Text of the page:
Luckily, there was a seminary in Brooklyn I could attend instead. Despite being affiliated with the Israeli seminary, this new seminary was completely different. It was strict. There was a list of laws enforced upon us including not being able to date for six months upon arrival, not being able to bring in ‘non-kosher’ food you purchased using your own money into even your own room in the dorms, not being allowed to wear pants both in class and in the dorms, and so much more. I faced institutionalized sexism, where I was told even by my employer not to wear pants to work, that I shouldn’t even be working and instead, focus on my studies since, according to my boss, “I had a lot to learn.”

A story I was told the first day I arrived at this program, December 3rd, was that a girl in the program had gone downstairs with pants on and was told by the dorm mother to apologize to a picture of the rebbe on the wall. A rebbe is the spiritual leader of a Hasidic movement. I couldn’t believe it. What did I sign up for?

Everything began to slowly chip and chip away at me. I realized very quickly I was surrounded by irrationality, by people who were in a very different mindset than I was. I went to the classes, I challenged the rabbis, I always voiced my disagreements. But when it came to the rules, I felt suffocated. I had no one to relate to in not only the seminary, but in the community. No one in the seminary ate non-kosher food so I would go by myself to Indian restaurants, to non-kosher grocery stores, to try out pizza places, etc. If I brought in outside food that didn’t fit their high level of kosher, I could be in trouble. During a room inspection, my friend hid these cookies I had because they were a different kosher standard than the community’s. I thought, did I want to be in an environment so concerned with the kind of cookies I eat? I had started to keep Shabbat since the war and it mattered to me.

A few weeks into the seminary, I decided I would write on Shabbat—a prohibition according to the laws of observing the Sabbath since, according to them, it is a form of work. It’s one of my favorite hobbies and I only had time on Shabbat to do it. After candle lighting and everyone had gone out to synagogue before going to their Friday night meal, I went upstairs to my room, locked the door, and took out my journal. A very strange, concerning thing happened. As I put the pen to the paper, I hesitated. Why was I hesitating? It was just writing. It was an action I had done all my life. I pushed through and wrote the date. It felt odd. It shouldn’t feel odd. I shouldn’t be concerned about whether or not to write, but what to write.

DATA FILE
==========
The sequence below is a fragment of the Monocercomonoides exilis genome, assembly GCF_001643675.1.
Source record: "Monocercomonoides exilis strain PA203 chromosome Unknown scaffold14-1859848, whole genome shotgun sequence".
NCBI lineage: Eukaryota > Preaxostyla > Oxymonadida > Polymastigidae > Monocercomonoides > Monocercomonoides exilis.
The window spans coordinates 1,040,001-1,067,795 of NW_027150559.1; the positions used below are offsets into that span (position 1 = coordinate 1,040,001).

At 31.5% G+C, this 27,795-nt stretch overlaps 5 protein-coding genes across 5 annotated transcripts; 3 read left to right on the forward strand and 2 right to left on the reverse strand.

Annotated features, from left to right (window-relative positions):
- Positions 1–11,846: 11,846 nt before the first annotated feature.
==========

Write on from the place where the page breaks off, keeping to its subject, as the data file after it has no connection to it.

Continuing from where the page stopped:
I was steeped in contradiction. Never before had I felt the suffocation that I was living someone else’s life, that I was living by someone else’s values. I was so frustrated living in dissonance. I was steeped in contradiction and I wasn’t willing to accept that for myself. I knew I had to free myself of it before it consumed me. I remember thinking, the answer is either yes or no. Yes, I stay and accept what comes with that or no, I leave and have to rebuild. It had to happen for me. Reason or mysticism. I was squeezed into the decision by myself. I was in a catch-22 living in Brooklyn not having the money and job to leave the seminary and while being at the seminary, having the obligation of seminary duties. I had to attend class, go to dinner, and make sure I’m in line with the rules. I knew I couldn’t line up a new job and apartment at the same time.